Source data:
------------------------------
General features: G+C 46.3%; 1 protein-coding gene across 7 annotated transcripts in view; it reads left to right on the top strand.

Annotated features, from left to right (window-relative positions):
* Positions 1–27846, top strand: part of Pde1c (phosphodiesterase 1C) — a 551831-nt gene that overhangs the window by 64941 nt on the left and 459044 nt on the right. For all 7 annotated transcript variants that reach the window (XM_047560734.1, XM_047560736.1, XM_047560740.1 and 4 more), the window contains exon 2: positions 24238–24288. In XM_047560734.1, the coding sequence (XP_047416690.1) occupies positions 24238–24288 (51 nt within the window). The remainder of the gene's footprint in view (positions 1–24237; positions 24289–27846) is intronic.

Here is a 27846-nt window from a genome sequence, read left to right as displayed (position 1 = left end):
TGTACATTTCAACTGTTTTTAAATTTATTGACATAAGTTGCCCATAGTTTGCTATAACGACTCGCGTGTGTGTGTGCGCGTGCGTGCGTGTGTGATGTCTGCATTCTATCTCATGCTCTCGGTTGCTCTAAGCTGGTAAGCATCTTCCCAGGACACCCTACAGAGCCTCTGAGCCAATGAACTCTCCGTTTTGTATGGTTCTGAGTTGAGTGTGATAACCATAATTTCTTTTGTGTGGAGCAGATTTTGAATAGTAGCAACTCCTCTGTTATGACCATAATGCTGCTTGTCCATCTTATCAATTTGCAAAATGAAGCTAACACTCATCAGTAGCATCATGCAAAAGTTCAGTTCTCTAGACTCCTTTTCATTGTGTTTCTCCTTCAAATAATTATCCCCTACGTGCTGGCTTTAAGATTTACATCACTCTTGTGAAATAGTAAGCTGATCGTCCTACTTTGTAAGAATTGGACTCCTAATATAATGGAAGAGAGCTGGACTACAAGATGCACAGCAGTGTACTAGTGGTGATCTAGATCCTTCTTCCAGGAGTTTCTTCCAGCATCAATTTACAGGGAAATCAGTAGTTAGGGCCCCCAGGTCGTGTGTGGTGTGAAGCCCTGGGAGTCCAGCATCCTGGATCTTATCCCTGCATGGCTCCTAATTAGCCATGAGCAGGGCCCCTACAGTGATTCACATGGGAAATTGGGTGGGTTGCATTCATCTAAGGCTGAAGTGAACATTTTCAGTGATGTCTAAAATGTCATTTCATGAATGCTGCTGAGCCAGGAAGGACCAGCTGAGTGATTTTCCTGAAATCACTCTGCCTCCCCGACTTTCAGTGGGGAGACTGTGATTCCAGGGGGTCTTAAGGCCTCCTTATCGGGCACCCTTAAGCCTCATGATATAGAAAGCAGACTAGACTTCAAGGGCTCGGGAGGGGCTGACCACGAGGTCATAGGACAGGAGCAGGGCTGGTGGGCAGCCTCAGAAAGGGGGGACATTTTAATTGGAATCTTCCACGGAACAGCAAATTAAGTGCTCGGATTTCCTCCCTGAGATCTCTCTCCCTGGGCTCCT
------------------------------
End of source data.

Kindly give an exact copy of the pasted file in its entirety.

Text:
General features: G+C 46.3%; 1 protein-coding gene across 7 annotated transcripts in view; it reads left to right on the top strand.

Annotated features, from left to right (window-relative positions):
* Positions 1–27846, top strand: part of Pde1c (phosphodiesterase 1C) — a 551831-nt gene that overhangs the window by 64941 nt on the left and 459044 nt on the right. For all 7 annotated transcript variants that reach the window (XM_047560734.1, XM_047560736.1, XM_047560740.1 and 4 more), the window contains exon 2: positions 24238–24288. In XM_047560734.1, the coding sequence (XP_047416690.1) occupies positions 24238–24288 (51 nt within the window). The remainder of the gene's footprint in view (positions 1–24237; positions 24289–27846) is intronic.

Here is a 27846-nt window from a genome sequence, read left to right as displayed (position 1 = left end):
TGTACATTTCAACTGTTTTTAAATTTATTGACATAAGTTGCCCATAGTTTGCTATAACGACTCGCGTGTGTGTGTGCGCGTGCGTGCGTGTGTGATGTCTGCATTCTATCTCATGCTCTCGGTTGCTCTAAGCTGGTAAGCATCTTCCCAGGACACCCTACAGAGCCTCTGAGCCAATGAACTCTCCGTTTTGTATGGTTCTGAGTTGAGTGTGATAACCATAATTTCTTTTGTGTGGAGCAGATTTTGAATAGTAGCAACTCCTCTGTTATGACCATAATGCTGCTTGTCCATCTTATCAATTTGCAAAATGAAGCTAACACTCATCAGTAGCATCATGCAAAAGTTCAGTTCTCTAGACTCCTTTTCATTGTGTTTCTCCTTCAAATAATTATCCCCTACGTGCTGGCTTTAAGATTTACATCACTCTTGTGAAATAGTAAGCTGATCGTCCTACTTTGTAAGAATTGGACTCCTAATATAATGGAAGAGAGCTGGACTACAAGATGCACAGCAGTGTACTAGTGGTGATCTAGATCCTTCTTCCAGGAGTTTCTTCCAGCATCAATTTACAGGGAAATCAGTAGTTAGGGCCCCCAGGTCGTGTGTGGTGTGAAGCCCTGGGAGTCCAGCATCCTGGATCTTATCCCTGCATGGCTCCTAATTAGCCATGAGCAGGGCCCCTACAGTGATTCACATGGGAAATTGGGTGGGTTGCATTCATCTAAGGCTGAAGTGAACATTTTCAGTGATGTCTAAAATGTCATTTCATGAATGCTGCTGAGCCAGGAAGGACCAGCTGAGTGATTTTCCTGAAATCACTCTGCCTCCCCGACTTTCAGTGGGGAGACTGTGATTCCAGGGGGTCTTAAGGCCTCCTTATCGGGCACCCTTAAGCCTCATGATATAGAAAGCAGACTAGACTTCAAGGGCTCGGGAGGGGCTGACCACGAGGTCATAGGACAGGAGCAGGGCTGGTGGGCAGCCTCAGAAAGGGGGGACATTTTAATTGGAATCTTCCACGGAACAGCAAATTAAGTGCTCGGATTTCCTCCCTGAGATCTCTCTCCCTGGGCTCCT